• The service took a leadership role in its health system to identify and proactively address challenges and meet the needs of the patient population. The provider participated in research projects and used internal audit and quality improvement programs to review and improve care and treatment. There was a focus on sharing the work of the practice locally and nationally as well as a shared commitment at all levels to learn from others.

The provider should:

  • Continue to promote uptake of cervical screening and childhood immunisations.
  • Continue to review patients on repeat medicines as required.

Details of our findings and the evidence supporting our ratings are set out in the evidence tables.

Dr Rosie Benneyworth BM BS BMedSci MRCGP

Chief Inspector of Primary Medical Services and Integrated Care


During a routine inspection

Letter from the Chief Inspector of General Practice

We carried out an announced comprehensive inspection at Dr Alagu Rajkumar on 19 April 2016. Overall the practice is rated as good.

Our key findings across all the areas we inspected were as follows:

  • Staff understood and fulfilled their responsibilities to raise concerns and report incidents and near misses. Significant events had been investigated and action had been taken as a result of the learning from events.
  • Systems were in place to deal with medical emergencies and all staff were trained in basic life support.
  • There were systems in place to reduce risks to patient safety. For example, infection control practices were good and there were regular checks on the environment and on equipment used.
  • Staff assessed patients’ needs and delivered care in line with current evidence based guidance.
  • Data showed that outcomes for patients at this practice were similar to outcomes for patients locally and nationally.
  • Staff had the skills, knowledge and experience to deliver effective care and treatment.
  • Staff felt well supported in their roles and were kept up to date with appropriate training.
  • Feedback from patients about the care and treatment they received was very positive.

  • Patients said they were treated with dignity and respect and they were involved in decisions about their care and treatment.
  • Patients told us they found it easy to get an appointment. This included urgent and routine appointments.
  • The practice had good facilities, including disabled access. It was well equipped to treat patients and meet their needs.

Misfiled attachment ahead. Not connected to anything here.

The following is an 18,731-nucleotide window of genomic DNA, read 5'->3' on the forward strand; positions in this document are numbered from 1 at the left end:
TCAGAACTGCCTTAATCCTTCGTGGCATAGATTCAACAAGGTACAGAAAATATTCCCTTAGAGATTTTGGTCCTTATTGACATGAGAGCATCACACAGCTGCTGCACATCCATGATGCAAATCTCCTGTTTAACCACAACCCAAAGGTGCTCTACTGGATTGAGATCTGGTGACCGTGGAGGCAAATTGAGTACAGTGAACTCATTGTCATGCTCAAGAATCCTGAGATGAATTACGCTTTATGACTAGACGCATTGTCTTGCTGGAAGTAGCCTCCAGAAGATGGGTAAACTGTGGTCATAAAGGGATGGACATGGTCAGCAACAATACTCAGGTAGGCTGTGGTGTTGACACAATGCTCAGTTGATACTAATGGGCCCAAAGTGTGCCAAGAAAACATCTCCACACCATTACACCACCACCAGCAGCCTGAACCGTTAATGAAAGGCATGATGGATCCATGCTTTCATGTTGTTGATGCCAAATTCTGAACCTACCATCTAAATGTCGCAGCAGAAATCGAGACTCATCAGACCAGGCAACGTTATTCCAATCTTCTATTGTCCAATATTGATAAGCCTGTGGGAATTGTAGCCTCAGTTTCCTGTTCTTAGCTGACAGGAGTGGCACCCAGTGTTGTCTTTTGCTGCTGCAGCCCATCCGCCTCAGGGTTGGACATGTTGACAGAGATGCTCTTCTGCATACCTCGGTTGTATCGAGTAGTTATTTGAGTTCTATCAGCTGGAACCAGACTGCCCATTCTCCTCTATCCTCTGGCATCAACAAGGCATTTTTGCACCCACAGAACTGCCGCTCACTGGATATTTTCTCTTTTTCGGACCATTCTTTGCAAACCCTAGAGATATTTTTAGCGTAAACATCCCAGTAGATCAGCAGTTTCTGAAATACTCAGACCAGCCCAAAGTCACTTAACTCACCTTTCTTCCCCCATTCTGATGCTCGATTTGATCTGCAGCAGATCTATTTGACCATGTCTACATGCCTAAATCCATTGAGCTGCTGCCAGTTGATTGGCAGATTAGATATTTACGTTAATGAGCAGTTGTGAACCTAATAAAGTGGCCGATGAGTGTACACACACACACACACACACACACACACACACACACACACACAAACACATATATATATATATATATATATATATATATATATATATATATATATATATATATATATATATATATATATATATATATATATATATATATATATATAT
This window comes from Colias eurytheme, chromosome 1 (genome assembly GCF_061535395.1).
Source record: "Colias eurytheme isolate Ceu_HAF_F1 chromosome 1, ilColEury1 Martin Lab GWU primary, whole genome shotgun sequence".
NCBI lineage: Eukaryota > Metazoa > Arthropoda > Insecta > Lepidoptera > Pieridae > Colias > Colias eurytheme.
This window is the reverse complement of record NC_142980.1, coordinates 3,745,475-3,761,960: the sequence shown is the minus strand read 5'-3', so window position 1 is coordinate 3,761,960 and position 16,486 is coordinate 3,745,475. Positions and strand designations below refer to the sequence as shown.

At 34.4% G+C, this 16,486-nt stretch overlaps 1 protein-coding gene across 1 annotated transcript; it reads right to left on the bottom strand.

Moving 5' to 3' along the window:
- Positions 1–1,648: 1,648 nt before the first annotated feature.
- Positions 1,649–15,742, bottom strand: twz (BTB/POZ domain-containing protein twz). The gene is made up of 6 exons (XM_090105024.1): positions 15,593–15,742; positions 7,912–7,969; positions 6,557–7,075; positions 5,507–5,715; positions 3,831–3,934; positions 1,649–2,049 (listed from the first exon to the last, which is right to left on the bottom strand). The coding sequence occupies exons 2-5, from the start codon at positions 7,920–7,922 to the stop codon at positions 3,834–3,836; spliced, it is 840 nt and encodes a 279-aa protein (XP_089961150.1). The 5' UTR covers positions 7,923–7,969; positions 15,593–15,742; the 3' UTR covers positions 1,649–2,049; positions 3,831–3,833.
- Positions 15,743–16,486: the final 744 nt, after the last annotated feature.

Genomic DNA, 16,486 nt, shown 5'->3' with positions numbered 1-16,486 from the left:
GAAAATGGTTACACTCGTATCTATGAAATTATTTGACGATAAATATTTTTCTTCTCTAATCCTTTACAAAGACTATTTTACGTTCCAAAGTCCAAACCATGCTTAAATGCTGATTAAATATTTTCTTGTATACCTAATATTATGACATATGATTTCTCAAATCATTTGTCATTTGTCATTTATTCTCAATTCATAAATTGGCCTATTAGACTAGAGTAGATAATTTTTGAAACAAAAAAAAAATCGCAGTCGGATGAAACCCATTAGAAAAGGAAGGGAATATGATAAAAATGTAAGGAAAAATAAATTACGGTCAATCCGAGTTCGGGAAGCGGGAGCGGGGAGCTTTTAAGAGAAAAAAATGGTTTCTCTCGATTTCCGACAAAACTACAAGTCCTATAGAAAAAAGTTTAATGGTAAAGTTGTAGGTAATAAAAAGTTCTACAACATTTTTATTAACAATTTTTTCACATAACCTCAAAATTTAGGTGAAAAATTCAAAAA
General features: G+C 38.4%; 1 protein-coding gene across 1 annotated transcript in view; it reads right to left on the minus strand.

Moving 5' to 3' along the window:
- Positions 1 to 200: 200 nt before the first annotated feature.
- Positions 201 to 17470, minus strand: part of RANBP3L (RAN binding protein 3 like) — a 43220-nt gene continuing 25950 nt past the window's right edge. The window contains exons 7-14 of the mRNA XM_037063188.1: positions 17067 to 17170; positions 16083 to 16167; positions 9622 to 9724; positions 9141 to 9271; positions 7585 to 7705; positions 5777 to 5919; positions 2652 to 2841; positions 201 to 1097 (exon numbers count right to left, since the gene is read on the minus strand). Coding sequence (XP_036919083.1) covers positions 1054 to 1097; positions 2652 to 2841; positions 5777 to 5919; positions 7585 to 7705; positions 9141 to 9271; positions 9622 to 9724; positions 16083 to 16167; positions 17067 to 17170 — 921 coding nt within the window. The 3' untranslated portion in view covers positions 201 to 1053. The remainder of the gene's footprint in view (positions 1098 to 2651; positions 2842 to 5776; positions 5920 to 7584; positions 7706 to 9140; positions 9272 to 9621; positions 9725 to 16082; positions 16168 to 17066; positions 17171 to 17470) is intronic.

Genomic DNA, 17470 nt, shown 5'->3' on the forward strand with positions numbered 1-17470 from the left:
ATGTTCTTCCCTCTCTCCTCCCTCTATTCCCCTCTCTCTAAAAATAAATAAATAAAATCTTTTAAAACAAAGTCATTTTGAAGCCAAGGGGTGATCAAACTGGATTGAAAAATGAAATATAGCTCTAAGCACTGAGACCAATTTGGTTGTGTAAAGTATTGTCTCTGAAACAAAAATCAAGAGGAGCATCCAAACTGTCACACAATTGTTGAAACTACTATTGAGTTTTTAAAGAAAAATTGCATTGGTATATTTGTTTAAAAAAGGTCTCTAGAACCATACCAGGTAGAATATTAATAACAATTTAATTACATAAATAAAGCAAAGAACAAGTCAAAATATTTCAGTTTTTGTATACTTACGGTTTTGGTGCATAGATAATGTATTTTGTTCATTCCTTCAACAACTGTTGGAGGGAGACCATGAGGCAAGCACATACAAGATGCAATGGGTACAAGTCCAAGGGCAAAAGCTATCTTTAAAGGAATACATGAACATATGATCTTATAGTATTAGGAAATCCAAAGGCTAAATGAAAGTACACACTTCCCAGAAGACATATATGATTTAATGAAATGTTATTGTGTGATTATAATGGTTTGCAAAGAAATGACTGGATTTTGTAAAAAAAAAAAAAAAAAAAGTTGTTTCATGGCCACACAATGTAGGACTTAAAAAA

• Information about services and how to complain was available. Complaints had been investigated and responded to in a timely manner.
  • The practice had a clear vision to provide a safe and high quality service.
  • There was a clear leadership and staffing structure and staff understood their roles and responsibilities.
  • The practice provided a range of enhanced services to meet the needs of the local population.
  • The practice sought patient views about improvements that could be made to the service. This included the practice having and consulting with a patient participation group (PPG).

We saw areas of outstanding practice including:

  • Nurse practitioners visited patients in a large nursing home on a daily basis to provide clinical oversight of the residents. This was supported by regular GP visits and oversight. This resulted in a decrease in unplanned hospital admissions for the residents. Nurse practitioners had also provided training to staff to enable them to support residents with some of their health related needs.

  • The practice provided primary care to homeless people in central Warrington. An ‘outreach nurse’ and other designated leads (including a lead GP) were designated to support homeless patients. This work was set up following engagement with homeless people and some of the local agencies supporting homeless people. The practice worked alongside other agencies to provide the service which had resulted in greater uptake of screening and treatment for these vulnerable patients and avoidance of attendance at A&E.

  • A patient co-ordinator made regular contact with older or housebound patients who had not had any other form of contact with the practice. They used a screening tool as part of this to establish if there was any cause for concern for the patient’s health.

  • The practice had established a group of Polish and Kurdish speaking volunteers to support new patients in response to an increase in patients from Eastern Europe. They had also established a working group with the Clinincal Commissioning Group (CCG) and Local Authority with an aim to address social isolation amongst this group.

Professor Steve Field CBE FRCP FFPH FRCGPChief Inspector of General Practice